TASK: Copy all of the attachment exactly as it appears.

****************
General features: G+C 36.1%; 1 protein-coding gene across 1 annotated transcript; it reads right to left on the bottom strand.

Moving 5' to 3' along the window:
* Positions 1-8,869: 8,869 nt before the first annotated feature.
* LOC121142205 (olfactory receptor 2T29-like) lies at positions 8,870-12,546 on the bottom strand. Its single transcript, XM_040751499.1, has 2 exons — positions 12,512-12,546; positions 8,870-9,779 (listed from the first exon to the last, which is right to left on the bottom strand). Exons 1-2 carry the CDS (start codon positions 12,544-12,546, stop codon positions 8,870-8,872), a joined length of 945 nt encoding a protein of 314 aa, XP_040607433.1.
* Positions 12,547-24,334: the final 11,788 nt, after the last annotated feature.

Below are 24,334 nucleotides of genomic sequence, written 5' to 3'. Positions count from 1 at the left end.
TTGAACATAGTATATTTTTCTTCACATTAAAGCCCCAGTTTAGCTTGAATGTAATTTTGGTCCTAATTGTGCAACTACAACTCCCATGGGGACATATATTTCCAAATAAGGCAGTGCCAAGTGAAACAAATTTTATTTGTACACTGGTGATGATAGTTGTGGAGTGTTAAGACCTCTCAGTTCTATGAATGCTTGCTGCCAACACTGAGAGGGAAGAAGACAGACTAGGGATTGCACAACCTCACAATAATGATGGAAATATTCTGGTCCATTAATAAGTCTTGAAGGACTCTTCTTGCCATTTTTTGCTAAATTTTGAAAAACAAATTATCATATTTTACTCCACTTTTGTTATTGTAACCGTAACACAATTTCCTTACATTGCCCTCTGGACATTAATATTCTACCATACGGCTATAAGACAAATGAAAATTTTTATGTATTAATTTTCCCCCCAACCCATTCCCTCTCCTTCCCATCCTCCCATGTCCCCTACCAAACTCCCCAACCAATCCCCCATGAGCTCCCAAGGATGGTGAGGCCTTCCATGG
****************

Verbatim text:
General features: G+C 36.1%; 1 protein-coding gene across 1 annotated transcript; it reads right to left on the bottom strand.

Moving 5' to 3' along the window:
* Positions 1-8,869: 8,869 nt before the first annotated feature.
* LOC121142205 (olfactory receptor 2T29-like) lies at positions 8,870-12,546 on the bottom strand. Its single transcript, XM_040751499.1, has 2 exons — positions 12,512-12,546; positions 8,870-9,779 (listed from the first exon to the last, which is right to left on the bottom strand). Exons 1-2 carry the CDS (start codon positions 12,544-12,546, stop codon positions 8,870-8,872), a joined length of 945 nt encoding a protein of 314 aa, XP_040607433.1.
* Positions 12,547-24,334: the final 11,788 nt, after the last annotated feature.

Below are 24,334 nucleotides of genomic sequence, written 5' to 3'. Positions count from 1 at the left end.
TTGAACATAGTATATTTTTCTTCACATTAAAGCCCCAGTTTAGCTTGAATGTAATTTTGGTCCTAATTGTGCAACTACAACTCCCATGGGGACATATATTTCCAAATAAGGCAGTGCCAAGTGAAACAAATTTTATTTGTACACTGGTGATGATAGTTGTGGAGTGTTAAGACCTCTCAGTTCTATGAATGCTTGCTGCCAACACTGAGAGGGAAGAAGACAGACTAGGGATTGCACAACCTCACAATAATGATGGAAATATTCTGGTCCATTAATAAGTCTTGAAGGACTCTTCTTGCCATTTTTTGCTAAATTTTGAAAAACAAATTATCATATTTTACTCCACTTTTGTTATTGTAACCGTAACACAATTTCCTTACATTGCCCTCTGGACATTAATATTCTACCATACGGCTATAAGACAAATGAAAATTTTTATGTATTAATTTTCCCCCCAACCCATTCCCTCTCCTTCCCATCCTCCCATGTCCCCTACCAAACTCCCCAACCAATCCCCCATGAGCTCCCAAGGATGGTGAGGCCTTCCATGG